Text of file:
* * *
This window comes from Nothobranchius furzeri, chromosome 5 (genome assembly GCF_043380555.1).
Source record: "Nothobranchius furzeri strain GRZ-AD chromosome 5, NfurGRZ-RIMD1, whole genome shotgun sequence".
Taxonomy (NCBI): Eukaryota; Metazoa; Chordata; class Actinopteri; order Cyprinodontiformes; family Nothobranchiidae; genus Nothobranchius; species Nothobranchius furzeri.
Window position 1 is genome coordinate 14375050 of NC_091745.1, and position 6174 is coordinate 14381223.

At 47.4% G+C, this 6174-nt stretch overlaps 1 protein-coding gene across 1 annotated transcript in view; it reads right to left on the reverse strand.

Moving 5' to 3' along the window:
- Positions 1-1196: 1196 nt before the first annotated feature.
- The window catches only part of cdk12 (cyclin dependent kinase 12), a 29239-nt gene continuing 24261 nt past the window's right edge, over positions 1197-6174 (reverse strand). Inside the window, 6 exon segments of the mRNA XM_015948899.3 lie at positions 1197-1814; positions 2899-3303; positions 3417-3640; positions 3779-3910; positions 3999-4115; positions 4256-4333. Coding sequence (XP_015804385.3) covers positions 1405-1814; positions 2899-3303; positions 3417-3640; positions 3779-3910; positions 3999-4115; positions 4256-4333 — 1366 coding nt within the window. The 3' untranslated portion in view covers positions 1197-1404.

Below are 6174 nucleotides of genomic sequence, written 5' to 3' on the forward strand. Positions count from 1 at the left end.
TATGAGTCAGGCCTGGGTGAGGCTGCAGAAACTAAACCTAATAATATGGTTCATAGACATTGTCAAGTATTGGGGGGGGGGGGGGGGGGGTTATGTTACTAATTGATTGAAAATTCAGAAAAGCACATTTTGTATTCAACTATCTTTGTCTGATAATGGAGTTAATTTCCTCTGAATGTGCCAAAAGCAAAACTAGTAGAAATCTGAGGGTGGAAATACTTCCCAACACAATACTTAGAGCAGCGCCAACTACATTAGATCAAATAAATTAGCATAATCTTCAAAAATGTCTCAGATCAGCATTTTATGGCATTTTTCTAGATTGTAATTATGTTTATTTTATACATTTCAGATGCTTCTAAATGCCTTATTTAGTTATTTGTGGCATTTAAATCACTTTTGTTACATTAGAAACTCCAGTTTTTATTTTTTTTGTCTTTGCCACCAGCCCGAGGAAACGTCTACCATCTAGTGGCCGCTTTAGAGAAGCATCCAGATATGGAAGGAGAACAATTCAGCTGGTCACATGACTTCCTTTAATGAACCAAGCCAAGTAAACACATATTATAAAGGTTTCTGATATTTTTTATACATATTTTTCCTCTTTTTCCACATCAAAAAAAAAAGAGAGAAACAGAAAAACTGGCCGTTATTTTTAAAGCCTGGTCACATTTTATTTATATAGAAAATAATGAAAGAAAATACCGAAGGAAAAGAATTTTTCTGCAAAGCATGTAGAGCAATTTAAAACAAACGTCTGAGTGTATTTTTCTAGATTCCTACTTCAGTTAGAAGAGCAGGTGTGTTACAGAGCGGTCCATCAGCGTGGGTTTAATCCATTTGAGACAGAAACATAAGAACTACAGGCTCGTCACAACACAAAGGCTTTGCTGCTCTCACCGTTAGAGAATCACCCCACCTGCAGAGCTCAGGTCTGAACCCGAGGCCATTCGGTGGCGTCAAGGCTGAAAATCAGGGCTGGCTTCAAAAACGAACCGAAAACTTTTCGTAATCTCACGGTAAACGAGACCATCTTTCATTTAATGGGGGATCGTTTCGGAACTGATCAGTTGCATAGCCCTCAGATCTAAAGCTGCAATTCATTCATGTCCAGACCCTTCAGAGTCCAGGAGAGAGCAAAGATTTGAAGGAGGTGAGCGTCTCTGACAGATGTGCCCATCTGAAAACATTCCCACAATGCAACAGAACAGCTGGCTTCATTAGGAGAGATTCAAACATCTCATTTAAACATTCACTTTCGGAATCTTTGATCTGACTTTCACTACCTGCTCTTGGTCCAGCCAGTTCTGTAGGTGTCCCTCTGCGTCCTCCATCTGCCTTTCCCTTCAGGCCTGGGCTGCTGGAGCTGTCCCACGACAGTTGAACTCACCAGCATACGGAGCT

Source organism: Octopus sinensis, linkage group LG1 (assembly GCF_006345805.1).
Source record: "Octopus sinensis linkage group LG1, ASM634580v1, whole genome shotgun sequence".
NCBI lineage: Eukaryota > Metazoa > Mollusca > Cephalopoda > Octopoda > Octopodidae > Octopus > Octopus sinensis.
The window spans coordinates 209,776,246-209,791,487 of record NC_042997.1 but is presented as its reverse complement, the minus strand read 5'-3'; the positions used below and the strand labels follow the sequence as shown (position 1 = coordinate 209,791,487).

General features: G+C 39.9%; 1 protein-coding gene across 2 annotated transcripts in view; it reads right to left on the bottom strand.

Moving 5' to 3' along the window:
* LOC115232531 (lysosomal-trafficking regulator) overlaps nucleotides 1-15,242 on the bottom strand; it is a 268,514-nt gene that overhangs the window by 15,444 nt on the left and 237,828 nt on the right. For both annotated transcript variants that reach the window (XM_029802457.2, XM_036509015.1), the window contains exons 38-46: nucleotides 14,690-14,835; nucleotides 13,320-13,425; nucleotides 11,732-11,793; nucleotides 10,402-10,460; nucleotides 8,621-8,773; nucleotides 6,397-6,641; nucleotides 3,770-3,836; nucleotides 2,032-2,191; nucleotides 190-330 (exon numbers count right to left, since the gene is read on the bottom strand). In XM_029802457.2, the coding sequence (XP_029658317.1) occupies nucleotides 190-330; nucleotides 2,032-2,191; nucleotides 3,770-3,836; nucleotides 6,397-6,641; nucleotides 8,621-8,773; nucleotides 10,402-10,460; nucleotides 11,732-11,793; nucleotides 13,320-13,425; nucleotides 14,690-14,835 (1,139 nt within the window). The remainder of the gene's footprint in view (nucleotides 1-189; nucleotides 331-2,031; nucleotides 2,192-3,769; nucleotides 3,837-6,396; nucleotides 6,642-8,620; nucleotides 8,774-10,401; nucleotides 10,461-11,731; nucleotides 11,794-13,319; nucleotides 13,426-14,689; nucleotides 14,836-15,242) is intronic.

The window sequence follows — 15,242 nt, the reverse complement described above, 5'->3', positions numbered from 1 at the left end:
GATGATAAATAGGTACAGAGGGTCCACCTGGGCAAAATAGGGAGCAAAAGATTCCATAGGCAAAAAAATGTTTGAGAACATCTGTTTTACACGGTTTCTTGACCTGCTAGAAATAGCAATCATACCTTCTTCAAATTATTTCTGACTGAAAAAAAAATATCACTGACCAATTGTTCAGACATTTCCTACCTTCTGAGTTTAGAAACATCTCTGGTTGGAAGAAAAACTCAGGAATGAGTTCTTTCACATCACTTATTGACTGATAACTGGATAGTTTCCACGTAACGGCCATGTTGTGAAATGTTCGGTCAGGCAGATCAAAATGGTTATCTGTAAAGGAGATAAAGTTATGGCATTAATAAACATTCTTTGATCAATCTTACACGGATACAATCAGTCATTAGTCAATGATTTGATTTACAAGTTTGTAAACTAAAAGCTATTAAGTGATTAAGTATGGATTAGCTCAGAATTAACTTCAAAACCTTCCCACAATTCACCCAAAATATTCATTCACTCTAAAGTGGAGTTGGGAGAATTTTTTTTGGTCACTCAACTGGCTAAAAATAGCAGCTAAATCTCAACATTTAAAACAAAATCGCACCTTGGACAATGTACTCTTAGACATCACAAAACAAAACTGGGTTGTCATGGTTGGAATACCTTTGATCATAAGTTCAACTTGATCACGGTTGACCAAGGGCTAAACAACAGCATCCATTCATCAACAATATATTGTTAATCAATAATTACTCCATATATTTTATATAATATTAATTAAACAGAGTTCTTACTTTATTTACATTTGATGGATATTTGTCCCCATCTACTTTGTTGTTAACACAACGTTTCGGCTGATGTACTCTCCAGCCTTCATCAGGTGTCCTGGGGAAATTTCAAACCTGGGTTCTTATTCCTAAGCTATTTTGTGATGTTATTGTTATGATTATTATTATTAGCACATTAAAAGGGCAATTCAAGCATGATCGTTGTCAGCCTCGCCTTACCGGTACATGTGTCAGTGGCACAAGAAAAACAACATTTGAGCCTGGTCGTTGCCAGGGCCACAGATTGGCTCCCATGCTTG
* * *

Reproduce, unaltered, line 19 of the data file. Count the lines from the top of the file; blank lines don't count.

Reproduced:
GATGATAAATAGGTACAGAGGGTCCACCTGGGCAAAATAGGGAGCAAAAGATTCCATAGGCAAAAAAATGTTTGAGAACATCTGTTTTACACGGTTTCTTGACCTGCTAGAAATAGCAATCATACCTTCTTCAAATTATTTCTGACTGAAAAAAAAATATCACTGACCAATTGTTCAGACATTTCCTACCTTCTGAGTTTAGAAACATCTCTGGTTGGAAGAAAAACTCAGGAATGAGTTCTTTCACATCACTTATTGACTGATAACTGGATAGTTTCCACGTAACGGCCATGTTGTGAAATGTTCGGTCAGGCAGATCAAAATGGTTATCTGTAAAGGAGATAAAGTTATGGCATTAATAAACATTCTTTGATCAATCTTACACGGATACAATCAGTCATTAGTCAATGATTTGATTTACAAGTTTGTAAACTAAAAGCTATTAAGTGATTAAGTATGGATTAGCTCAGAATTAACTTCAAAACCTTCCCACAATTCACCCAAAATATTCATTCACTCTAAAGTGGAGTTGGGAGAATTTTTTTTGGTCACTCAACTGGCTAAAAATAGCAGCTAAATCTCAACATTTAAAACAAAATCGCACCTTGGACAATGTACTCTTAGACATCACAAAACAAAACTGGGTTGTCATGGTTGGAATACCTTTGATCATAAGTTCAACTTGATCACGGTTGACCAAGGGCTAAACAACAGCATCCATTCATCAACAATATATTGTTAATCAATAATTACTCCATATATTTTATATAATATTAATTAAACAGAGTTCTTACTTTATTTACATTTGATGGATATTTGTCCCCATCTACTTTGTTGTTAACACAACGTTTCGGCTGATGTACTCTCCAGCCTTCATCAGGTGTCCTGGGGAAATTTCAAACCTGGGTTCTTATTCCTAAGCTATTTTGTGATGTTATTGTTATGATTATTATTATTAGCACATTAAAAGGGCAATTCAAGCATGATCGTTGTCAGCCTCGCCTTACCGGTACATGTGTCAGTGGCACAAGAAAAACAACATTTGAGCCTGGTCGTTGCCAGGGCCACAGATTGGCTCCCATGCTTG